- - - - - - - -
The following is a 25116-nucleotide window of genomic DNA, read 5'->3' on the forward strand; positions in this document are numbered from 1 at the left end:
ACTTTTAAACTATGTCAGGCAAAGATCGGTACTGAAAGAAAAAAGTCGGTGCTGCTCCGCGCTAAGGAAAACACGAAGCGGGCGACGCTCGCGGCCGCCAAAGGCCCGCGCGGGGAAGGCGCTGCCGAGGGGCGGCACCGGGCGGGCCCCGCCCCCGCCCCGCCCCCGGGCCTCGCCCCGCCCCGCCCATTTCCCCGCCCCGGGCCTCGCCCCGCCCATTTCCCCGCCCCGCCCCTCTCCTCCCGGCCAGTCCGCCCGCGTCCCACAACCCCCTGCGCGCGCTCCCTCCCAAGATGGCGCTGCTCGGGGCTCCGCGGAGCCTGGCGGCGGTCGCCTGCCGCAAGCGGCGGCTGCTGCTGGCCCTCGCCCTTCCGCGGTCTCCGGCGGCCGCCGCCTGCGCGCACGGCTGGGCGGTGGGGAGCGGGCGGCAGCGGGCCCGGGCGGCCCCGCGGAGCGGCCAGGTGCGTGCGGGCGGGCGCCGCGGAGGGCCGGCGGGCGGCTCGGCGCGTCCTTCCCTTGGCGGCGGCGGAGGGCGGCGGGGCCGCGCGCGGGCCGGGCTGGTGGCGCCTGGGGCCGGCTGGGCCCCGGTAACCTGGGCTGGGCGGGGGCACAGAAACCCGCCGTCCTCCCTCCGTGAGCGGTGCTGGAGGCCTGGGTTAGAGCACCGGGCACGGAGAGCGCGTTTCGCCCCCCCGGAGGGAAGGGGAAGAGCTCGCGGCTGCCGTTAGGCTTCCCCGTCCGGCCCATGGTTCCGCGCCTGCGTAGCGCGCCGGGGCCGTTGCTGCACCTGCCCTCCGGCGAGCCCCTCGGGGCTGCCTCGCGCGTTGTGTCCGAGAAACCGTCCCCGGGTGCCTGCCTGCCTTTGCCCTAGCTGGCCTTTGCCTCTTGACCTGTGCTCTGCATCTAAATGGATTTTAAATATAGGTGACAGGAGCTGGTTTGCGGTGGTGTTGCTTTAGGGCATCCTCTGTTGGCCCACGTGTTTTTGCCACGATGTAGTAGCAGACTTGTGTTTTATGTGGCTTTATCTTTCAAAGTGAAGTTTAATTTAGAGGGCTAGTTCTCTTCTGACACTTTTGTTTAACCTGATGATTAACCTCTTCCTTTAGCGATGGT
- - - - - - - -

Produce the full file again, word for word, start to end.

The following is a 25116-nucleotide window of genomic DNA, read 5'->3' on the forward strand; positions in this document are numbered from 1 at the left end:
ACTTTTAAACTATGTCAGGCAAAGATCGGTACTGAAAGAAAAAAGTCGGTGCTGCTCCGCGCTAAGGAAAACACGAAGCGGGCGACGCTCGCGGCCGCCAAAGGCCCGCGCGGGGAAGGCGCTGCCGAGGGGCGGCACCGGGCGGGCCCCGCCCCCGCCCCGCCCCCGGGCCTCGCCCCGCCCCGCCCATTTCCCCGCCCCGGGCCTCGCCCCGCCCATTTCCCCGCCCCGCCCCTCTCCTCCCGGCCAGTCCGCCCGCGTCCCACAACCCCCTGCGCGCGCTCCCTCCCAAGATGGCGCTGCTCGGGGCTCCGCGGAGCCTGGCGGCGGTCGCCTGCCGCAAGCGGCGGCTGCTGCTGGCCCTCGCCCTTCCGCGGTCTCCGGCGGCCGCCGCCTGCGCGCACGGCTGGGCGGTGGGGAGCGGGCGGCAGCGGGCCCGGGCGGCCCCGCGGAGCGGCCAGGTGCGTGCGGGCGGGCGCCGCGGAGGGCCGGCGGGCGGCTCGGCGCGTCCTTCCCTTGGCGGCGGCGGAGGGCGGCGGGGCCGCGCGCGGGCCGGGCTGGTGGCGCCTGGGGCCGGCTGGGCCCCGGTAACCTGGGCTGGGCGGGGGCACAGAAACCCGCCGTCCTCCCTCCGTGAGCGGTGCTGGAGGCCTGGGTTAGAGCACCGGGCACGGAGAGCGCGTTTCGCCCCCCCGGAGGGAAGGGGAAGAGCTCGCGGCTGCCGTTAGGCTTCCCCGTCCGGCCCATGGTTCCGCGCCTGCGTAGCGCGCCGGGGCCGTTGCTGCACCTGCCCTCCGGCGAGCCCCTCGGGGCTGCCTCGCGCGTTGTGTCCGAGAAACCGTCCCCGGGTGCCTGCCTGCCTTTGCCCTAGCTGGCCTTTGCCTCTTGACCTGTGCTCTGCATCTAAATGGATTTTAAATATAGGTGACAGGAGCTGGTTTGCGGTGGTGTTGCTTTAGGGCATCCTCTGTTGGCCCACGTGTTTTTGCCACGATGTAGTAGCAGACTTGTGTTTTATGTGGCTTTATCTTTCAAAGTGAAGTTTAATTTAGAGGGCTAGTTCTCTTCTGACACTTTTGTTTAACCTGATGATTAACCTCTTCCTTTAGCGATGGT